Russian energy exports
Germany (EWG) and China are two important trading destinations for Russian energy exports. China’s growing ties with Iran may create problems for Russian oil and gas companies. Russia is already facing problems in the European Union because of sanctions. In the past, China shifted toward Russia to replace Saudi Arabia as the most prominent player in the Chinese crude oil market. However, Iran’s new economic agenda will open up paths for Chinese investment in the Middle East.
Russian economy is highly dependent on energy exports
The graph above compares the VanEck Vectors Russia ETF RSX to the United States Oil Fund (USO). According to Russia’s state statistics, in 2014, the mining of energy-producing minerals attracted 14.7% of the total fixed capital investment in the country. Per the EIA (U.S. Energy Information Administration), in 2013, crude oil constituted 68% of Russia’s total exports and 16.4% of its GDP (gross domestic product). Also, Europe (FEZ) and Asia account for a significant portion of Russia’s crude oil and natural gas exports. Russia’s main trading partners are Germany and China. In 2014, Russia (RSX) exported 4.7 million barrels per day of crude oil and lease condensate.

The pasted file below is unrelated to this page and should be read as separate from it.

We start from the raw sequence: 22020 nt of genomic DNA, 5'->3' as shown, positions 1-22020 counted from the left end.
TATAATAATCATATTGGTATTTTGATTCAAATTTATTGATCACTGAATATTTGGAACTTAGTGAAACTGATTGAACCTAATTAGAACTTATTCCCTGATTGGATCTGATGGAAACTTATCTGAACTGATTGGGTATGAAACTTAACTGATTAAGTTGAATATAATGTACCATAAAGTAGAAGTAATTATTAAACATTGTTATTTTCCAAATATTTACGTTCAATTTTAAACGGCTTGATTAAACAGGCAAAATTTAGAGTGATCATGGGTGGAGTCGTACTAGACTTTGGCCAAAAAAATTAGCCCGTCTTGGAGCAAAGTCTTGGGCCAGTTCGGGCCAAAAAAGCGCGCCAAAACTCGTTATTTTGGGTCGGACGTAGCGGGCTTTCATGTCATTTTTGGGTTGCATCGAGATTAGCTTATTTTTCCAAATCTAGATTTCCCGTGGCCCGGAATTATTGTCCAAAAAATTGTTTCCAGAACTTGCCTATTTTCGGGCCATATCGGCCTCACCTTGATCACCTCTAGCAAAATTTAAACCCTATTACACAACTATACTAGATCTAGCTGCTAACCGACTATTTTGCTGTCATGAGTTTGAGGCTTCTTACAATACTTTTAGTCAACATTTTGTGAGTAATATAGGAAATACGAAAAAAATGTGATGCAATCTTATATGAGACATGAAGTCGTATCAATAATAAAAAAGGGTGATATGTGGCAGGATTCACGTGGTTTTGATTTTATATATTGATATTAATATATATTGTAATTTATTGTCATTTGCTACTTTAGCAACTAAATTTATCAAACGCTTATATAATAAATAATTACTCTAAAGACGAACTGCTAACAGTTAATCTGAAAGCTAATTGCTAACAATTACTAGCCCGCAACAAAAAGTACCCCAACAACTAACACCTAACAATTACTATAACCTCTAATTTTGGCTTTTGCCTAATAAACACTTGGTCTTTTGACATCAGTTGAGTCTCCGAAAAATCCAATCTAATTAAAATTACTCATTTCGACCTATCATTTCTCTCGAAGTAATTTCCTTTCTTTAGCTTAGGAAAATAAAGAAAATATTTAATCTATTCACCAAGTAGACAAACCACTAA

The Russian economy has a strong correlation to crude oil prices. Experts have observed that when crude oil prices plunge, the Russian economy contracts. The Russian economy is also paying the price for the price war between Saudi Arabia and US shale oil producers. Gazprom Pao (OGZPY), Lukoil (LUKOY) and Tatneft (OAOFY) represent large cap Russian ADRs (American depository receipts).
In the next part of this series, we’ll discuss how Iran is emerging as a leading player in the international energy market.